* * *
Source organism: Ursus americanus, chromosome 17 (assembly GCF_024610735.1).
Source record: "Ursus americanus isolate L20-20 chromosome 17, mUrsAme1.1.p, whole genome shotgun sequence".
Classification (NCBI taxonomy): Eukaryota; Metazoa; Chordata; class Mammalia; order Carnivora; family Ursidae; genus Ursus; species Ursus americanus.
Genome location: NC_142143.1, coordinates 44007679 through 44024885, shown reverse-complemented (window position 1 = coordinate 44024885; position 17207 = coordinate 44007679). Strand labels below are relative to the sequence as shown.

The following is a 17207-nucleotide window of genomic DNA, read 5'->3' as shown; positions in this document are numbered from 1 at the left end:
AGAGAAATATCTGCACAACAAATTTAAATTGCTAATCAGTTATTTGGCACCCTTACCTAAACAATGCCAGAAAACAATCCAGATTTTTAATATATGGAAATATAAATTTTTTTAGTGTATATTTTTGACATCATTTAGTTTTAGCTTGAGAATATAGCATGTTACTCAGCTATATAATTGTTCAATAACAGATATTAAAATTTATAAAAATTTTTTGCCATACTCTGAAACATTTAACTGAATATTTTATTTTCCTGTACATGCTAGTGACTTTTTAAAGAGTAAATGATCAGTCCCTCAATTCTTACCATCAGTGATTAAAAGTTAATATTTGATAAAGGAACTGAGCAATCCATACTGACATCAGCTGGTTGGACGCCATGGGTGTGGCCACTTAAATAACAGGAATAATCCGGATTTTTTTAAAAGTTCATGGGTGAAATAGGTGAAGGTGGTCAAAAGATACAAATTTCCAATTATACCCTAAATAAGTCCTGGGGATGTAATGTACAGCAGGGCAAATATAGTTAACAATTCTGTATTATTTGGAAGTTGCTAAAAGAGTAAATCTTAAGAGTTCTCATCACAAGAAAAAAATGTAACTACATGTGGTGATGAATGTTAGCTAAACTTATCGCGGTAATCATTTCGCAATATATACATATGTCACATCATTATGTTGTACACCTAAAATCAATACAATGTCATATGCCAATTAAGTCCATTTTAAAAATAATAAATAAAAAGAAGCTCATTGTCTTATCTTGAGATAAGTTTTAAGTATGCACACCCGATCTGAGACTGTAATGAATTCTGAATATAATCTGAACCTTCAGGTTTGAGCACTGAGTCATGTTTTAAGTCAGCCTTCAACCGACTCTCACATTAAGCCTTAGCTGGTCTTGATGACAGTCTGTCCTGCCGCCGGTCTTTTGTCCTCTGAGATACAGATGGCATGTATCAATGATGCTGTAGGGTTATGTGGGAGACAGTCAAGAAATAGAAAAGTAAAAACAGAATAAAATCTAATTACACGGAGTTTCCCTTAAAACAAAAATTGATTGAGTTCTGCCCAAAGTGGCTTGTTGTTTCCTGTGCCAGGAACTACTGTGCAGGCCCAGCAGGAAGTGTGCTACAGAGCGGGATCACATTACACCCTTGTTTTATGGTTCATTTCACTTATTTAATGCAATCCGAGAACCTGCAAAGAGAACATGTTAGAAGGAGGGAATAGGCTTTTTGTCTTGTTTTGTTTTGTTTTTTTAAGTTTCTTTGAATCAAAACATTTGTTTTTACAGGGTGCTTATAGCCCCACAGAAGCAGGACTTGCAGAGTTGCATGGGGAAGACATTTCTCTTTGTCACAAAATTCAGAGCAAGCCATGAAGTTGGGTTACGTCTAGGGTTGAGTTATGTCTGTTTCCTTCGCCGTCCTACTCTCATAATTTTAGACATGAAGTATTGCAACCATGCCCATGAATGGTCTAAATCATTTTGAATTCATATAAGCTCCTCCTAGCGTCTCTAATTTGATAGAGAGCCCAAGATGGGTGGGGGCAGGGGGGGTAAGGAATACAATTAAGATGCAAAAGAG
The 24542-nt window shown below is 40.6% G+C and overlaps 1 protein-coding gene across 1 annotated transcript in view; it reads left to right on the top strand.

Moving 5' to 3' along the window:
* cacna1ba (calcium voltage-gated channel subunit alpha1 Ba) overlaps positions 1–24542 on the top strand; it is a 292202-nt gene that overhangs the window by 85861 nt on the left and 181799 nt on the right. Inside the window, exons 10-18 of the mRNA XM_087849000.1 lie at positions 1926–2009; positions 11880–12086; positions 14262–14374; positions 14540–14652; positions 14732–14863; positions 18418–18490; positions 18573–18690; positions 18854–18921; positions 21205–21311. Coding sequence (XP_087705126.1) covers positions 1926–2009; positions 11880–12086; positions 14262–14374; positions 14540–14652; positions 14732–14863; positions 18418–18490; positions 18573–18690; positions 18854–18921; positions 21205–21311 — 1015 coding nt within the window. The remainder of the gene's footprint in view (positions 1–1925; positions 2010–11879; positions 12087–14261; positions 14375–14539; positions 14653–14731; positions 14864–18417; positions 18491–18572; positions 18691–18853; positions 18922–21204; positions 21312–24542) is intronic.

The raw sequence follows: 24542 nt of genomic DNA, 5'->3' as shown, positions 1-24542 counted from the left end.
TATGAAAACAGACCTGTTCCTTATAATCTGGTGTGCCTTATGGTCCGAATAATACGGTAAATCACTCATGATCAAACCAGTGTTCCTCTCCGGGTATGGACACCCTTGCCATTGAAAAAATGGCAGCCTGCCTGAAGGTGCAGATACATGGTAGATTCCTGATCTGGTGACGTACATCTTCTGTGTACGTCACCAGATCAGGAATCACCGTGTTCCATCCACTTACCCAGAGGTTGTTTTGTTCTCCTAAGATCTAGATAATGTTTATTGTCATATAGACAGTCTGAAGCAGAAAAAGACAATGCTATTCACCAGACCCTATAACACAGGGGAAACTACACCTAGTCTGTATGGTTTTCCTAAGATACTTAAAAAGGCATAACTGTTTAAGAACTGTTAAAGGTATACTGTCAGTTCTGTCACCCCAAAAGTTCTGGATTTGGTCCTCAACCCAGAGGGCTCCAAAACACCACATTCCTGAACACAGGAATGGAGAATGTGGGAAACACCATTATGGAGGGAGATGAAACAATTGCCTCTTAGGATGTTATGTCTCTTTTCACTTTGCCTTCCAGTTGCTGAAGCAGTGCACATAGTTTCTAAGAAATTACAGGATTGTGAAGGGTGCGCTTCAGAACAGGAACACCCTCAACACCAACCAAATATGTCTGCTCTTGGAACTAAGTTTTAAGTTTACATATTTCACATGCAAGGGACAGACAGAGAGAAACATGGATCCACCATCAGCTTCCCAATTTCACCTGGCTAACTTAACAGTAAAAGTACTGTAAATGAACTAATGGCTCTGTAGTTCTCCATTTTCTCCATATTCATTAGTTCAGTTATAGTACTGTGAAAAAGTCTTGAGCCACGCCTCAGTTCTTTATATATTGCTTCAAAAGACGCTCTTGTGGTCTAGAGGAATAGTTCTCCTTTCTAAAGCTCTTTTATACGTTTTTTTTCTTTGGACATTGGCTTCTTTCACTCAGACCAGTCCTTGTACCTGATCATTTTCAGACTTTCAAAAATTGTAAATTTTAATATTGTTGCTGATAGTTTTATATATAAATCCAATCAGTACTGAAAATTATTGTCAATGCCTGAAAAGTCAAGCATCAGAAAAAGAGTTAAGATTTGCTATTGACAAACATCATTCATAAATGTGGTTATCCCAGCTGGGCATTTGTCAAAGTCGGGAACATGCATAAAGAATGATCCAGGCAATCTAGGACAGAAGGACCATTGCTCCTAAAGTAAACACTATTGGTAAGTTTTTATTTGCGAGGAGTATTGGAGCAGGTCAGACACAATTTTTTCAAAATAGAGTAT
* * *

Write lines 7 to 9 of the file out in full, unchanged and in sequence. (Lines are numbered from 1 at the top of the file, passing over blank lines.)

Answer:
The 24542-nt window shown below is 40.6% G+C and overlaps 1 protein-coding gene across 1 annotated transcript in view; it reads left to right on the top strand.

Moving 5' to 3' along the window:
* cacna1ba (calcium voltage-gated channel subunit alpha1 Ba) overlaps positions 1–24542 on the top strand; it is a 292202-nt gene that overhangs the window by 85861 nt on the left and 181799 nt on the right. Inside the window, exons 10-18 of the mRNA XM_087849000.1 lie at positions 1926–2009; positions 11880–12086; positions 14262–14374; positions 14540–14652; positions 14732–14863; positions 18418–18490; positions 18573–18690; positions 18854–18921; positions 21205–21311. Coding sequence (XP_087705126.1) covers positions 1926–2009; positions 11880–12086; positions 14262–14374; positions 14540–14652; positions 14732–14863; positions 18418–18490; positions 18573–18690; positions 18854–18921; positions 21205–21311 — 1015 coding nt within the window. The remainder of the gene's footprint in view (positions 1–1925; positions 2010–11879; positions 12087–14261; positions 14375–14539; positions 14653–14731; positions 14864–18417; positions 18491–18572; positions 18691–18853; positions 18922–21204; positions 21312–24542) is intronic.